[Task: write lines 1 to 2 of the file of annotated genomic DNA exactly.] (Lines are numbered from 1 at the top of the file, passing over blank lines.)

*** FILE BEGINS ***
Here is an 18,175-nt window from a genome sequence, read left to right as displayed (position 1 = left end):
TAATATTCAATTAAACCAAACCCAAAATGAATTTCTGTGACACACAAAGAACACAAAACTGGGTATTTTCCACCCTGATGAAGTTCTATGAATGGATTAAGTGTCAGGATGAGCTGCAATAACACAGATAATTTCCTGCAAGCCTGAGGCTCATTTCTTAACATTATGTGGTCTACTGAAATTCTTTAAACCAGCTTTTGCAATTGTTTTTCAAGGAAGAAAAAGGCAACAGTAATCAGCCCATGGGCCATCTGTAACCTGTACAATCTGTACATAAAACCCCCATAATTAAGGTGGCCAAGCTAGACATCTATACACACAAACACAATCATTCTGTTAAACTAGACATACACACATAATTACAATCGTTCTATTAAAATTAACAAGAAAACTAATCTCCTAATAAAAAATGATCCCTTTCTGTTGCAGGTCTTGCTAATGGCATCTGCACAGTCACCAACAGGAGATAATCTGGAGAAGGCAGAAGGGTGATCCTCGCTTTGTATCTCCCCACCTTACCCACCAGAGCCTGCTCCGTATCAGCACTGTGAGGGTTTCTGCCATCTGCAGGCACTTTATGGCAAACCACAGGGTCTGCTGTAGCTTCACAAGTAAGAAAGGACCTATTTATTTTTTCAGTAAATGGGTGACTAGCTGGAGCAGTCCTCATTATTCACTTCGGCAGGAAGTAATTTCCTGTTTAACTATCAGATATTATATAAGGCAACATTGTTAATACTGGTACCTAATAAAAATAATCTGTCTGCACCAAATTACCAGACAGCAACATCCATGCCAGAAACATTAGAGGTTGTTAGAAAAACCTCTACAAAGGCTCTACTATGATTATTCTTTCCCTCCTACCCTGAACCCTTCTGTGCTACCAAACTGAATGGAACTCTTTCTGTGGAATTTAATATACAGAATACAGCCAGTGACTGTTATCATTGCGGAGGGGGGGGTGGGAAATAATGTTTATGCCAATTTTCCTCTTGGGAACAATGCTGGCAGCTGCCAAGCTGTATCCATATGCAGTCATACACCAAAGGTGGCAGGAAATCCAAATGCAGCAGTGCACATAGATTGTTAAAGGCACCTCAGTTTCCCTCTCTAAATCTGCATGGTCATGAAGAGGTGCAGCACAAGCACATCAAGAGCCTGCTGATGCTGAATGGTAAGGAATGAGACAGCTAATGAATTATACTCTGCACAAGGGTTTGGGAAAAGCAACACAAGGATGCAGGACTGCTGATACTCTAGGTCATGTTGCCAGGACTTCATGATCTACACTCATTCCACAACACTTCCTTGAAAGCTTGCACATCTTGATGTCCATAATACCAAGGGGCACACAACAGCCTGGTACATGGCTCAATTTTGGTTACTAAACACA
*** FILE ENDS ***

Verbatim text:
Here is an 18,175-nt window from a genome sequence, read left to right as displayed (position 1 = left end):
TAATATTCAATTAAACCAAACCCAAAATGAATTTCTGTGACACACAAAGAACACAAAACTGGGTATTTTCCACCCTGATGAAGTTCTATGAATGGATTAAGTGTCAGGATGAGCTGCAATAACACAGATAATTTCCTGCAAGCCTGAGGCTCATTTCTTAACATTATGTGGTCTACTGAAATTCTTTAAACCAGCTTTTGCAATTGTTTTTCAAGGAAGAAAAAGGCAACAGTAATCAGCCCATGGGCCATCTGTAACCTGTACAATCTGTACATAAAACCCCCATAATTAAGGTGGCCAAGCTAGACATCTATACACACAAACACAATCATTCTGTTAAACTAGACATACACACATAATTACAATCGTTCTATTAAAATTAACAAGAAAACTAATCTCCTAATAAAAAATGATCCCTTTCTGTTGCAGGTCTTGCTAATGGCATCTGCACAGTCACCAACAGGAGATAATCTGGAGAAGGCAGAAGGGTGATCCTCGCTTTGTATCTCCCCACCTTACCCACCAGAGCCTGCTCCGTATCAGCACTGTGAGGGTTTCTGCCATCTGCAGGCACTTTATGGCAAACCACAGGGTCTGCTGTAGCTTCACAAGTAAGAAAGGACCTATTTATTTTTTCAGTAAATGGGTGACTAGCTGGAGCAGTCCTCATTATTCACTTCGGCAGGAAGTAATTTCCTGTTTAACTATCAGATATTATATAAGGCAACATTGTTAATACTGGTACCTAATAAAAATAATCTGTCTGCACCAAATTACCAGACAGCAACATCCATGCCAGAAACATTAGAGGTTGTTAGAAAAACCTCTACAAAGGCTCTACTATGATTATTCTTTCCCTCCTACCCTGAACCCTTCTGTGCTACCAAACTGAATGGAACTCTTTCTGTGGAATTTAATATACAGAATACAGCCAGTGACTGTTATCATTGCGGAGGGGGGGGTGGGAAATAATGTTTATGCCAATTTTCCTCTTGGGAACAATGCTGGCAGCTGCCAAGCTGTATCCATATGCAGTCATACACCAAAGGTGGCAGGAAATCCAAATGCAGCAGTGCACATAGATTGTTAAAGGCACCTCAGTTTCCCTCTCTAAATCTGCATGGTCATGAAGAGGTGCAGCACAAGCACATCAAGAGCCTGCTGATGCTGAATGGTAAGGAATGAGACAGCTAATGAATTATACTCTGCACAAGGGTTTGGGAAAAGCAACACAAGGATGCAGGACTGCTGATACTCTAGGTCATGTTGCCAGGACTTCATGATCTACACTCATTCCACAACACTTCCTTGAAAGCTTGCACATCTTGATGTCCATAATACCAAGGGGCACACAACAGCCTGGTACATGGCTCAATTTTGGTTACTAAACACA